Academic journal article Memory & Cognition

Metacognition of the Testing Effect: Guiding Learners to Predict the Benefits of Retrieval

Academic journal article Memory & Cognition

Metacognition of the Testing Effect: Guiding Learners to Predict the Benefits of Retrieval

Article excerpt

Abstract If the mnemonic benefits of testing are to be widely realized in real-world learning circumstances, people must appreciate the value of testing and choose to utilize testing during self-guided learning. Yet metacognitive judgments do not appear to reflect the enhancement provided by testing Karpicke & Roediger (Science 319:966-968, 2008). In this article, we show that under judicious conditions, learners can indeed reveal an understanding of the beneficial effects of testing, as well as the interaction of that effect with delay (Experiment 1). In that experiment, subjects made judgments of learning (JOLs) for previously studied or previously tested items in either a cue-only or a cue-target context, and either immediately or after a 1-day delay. When subjects made judgments in a cue-only context, their JOLs accurately reflected the effects of testing, both immediately and at a delay. To evaluate the potential of exposure to such conditions for promoting generalized appreciation of testing effects, three further experiments elicited global predictions about restudied and tested items across two study/test cycles (Experiments 2, 3, and 4). The results indicated that learners' global naïve metacognitive beliefs increasingly reflect the beneficial effects of testing when learners experience these benefits with increasing external support. If queried under facilitative circumstances, learners appreciate the mnemonic enhancement that testing provides on both an item-by-item and global basis but generalize that knowledge to future learning only with considerable guidance.

Keywords Testing effect . Metacognition . Monitoring . JOLs . Guided instruction

Guiding learners to predict the benefits of retrieval

For research on learning and memory to be relevant to students who wish to enhance their performance in the classroom, that research must acknowledge the fact that a significant portion of learning occurs outside of the classroom, under the supervision of only the student. In circumstances in which no teacher directly guides the learning activities, learners must rely upon their own metacognition to determine what they need to study, how to study, and when to cease study. Self-regulated aspects of learning have significant implications for the effectiveness of students' learning efforts and achievement in education (Dunlosky & Theide, 1998). For example, how study time is allocated across items often determines how much is remembered (Son & Kornell, 2008; Tullis &Benjamin, 2011a, b). Being an effective learner requires the ability to make appropriate study decisions (e.g., Finley, Tullis, & Benjamin, 2009; Metcalfe, 2009), and the effectiveness of these decisions is directly modulated by the quality of metacognitive monitoring (Metcalfe & Finn, 2008; Thiede, Anderson, & Therriault, 2003). When monitoring judgments are inaccurate or biased, study decisions can result in suboptimal learning (Atkinson, 1972; Kornell&Bjork, 2008; Tullis & Benjamin, 2011a).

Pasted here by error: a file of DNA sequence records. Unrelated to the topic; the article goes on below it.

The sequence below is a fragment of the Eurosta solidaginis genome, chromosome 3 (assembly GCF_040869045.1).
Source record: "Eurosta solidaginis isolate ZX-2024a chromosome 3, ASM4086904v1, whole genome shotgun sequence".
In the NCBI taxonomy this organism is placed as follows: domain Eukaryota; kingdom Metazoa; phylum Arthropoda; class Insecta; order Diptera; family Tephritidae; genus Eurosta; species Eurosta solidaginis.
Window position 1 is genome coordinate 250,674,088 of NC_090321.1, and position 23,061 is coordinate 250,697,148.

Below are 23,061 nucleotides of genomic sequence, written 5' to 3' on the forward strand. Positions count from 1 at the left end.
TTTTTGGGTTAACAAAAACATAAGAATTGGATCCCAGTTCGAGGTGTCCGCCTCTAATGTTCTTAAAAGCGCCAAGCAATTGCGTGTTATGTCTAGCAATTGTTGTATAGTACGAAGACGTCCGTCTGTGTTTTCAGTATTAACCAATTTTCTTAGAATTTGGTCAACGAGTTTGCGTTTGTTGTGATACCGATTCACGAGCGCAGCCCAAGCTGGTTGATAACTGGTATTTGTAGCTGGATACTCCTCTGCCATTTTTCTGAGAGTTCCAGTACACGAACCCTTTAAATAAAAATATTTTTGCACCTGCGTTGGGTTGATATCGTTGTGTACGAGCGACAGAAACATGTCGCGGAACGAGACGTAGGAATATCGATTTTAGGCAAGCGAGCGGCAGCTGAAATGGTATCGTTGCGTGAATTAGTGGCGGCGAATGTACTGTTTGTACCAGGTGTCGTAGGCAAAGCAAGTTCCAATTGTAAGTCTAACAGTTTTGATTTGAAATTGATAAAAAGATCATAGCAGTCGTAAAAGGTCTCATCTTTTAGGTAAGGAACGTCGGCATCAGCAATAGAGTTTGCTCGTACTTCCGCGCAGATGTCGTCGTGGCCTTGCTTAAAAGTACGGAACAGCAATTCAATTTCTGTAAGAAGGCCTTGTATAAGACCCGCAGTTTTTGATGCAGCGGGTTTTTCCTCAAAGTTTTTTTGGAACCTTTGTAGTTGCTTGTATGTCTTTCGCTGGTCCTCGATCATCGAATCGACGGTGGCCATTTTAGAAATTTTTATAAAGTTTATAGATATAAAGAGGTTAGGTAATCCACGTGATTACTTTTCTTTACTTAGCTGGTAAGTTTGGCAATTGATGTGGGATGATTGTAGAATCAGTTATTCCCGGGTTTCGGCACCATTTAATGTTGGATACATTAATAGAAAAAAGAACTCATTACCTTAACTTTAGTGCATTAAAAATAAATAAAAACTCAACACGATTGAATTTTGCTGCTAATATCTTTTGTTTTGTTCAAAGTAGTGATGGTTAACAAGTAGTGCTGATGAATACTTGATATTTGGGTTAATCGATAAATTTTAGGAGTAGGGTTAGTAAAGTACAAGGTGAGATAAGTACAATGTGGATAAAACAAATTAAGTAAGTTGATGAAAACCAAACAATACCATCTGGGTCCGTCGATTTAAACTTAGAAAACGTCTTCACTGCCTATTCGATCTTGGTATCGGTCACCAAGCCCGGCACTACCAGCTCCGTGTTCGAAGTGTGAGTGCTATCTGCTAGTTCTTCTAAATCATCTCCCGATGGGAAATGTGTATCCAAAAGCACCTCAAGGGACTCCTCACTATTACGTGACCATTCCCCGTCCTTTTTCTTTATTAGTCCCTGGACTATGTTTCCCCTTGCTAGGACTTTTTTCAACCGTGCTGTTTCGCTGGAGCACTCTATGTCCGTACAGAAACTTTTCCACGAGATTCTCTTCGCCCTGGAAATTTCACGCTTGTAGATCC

In this article, we consider whether learners are sensitive to the mnemonic effects of testing. We will briefly review the testing effect and consider extant research suggesting that learners fail to accurately monitor the mnemonic effects of testing. After that, we report four experiments that evaluated the extent to which learners do accurately monitor the mnemonic effects of testing. Experiment 1 investigated whether learners' metacognitive judgments reflect the mnemonic benefits of testing under conditions that promote judgments based on mnemonic cues rather than naïve theory (Kelley & Jacoby, 1996; Koriat, 1997). Experiments 2, 3, and 4 addressed whether learners attribute improved memory performance to testing and whether this knowledge generalizes to global judgments about future learning.

Metacognition and the testing effect

Retrieval has enormous potential to enhance long-term retention, particularly if learners appreciate its benefits and utilize it properly during self-regulated learning. …

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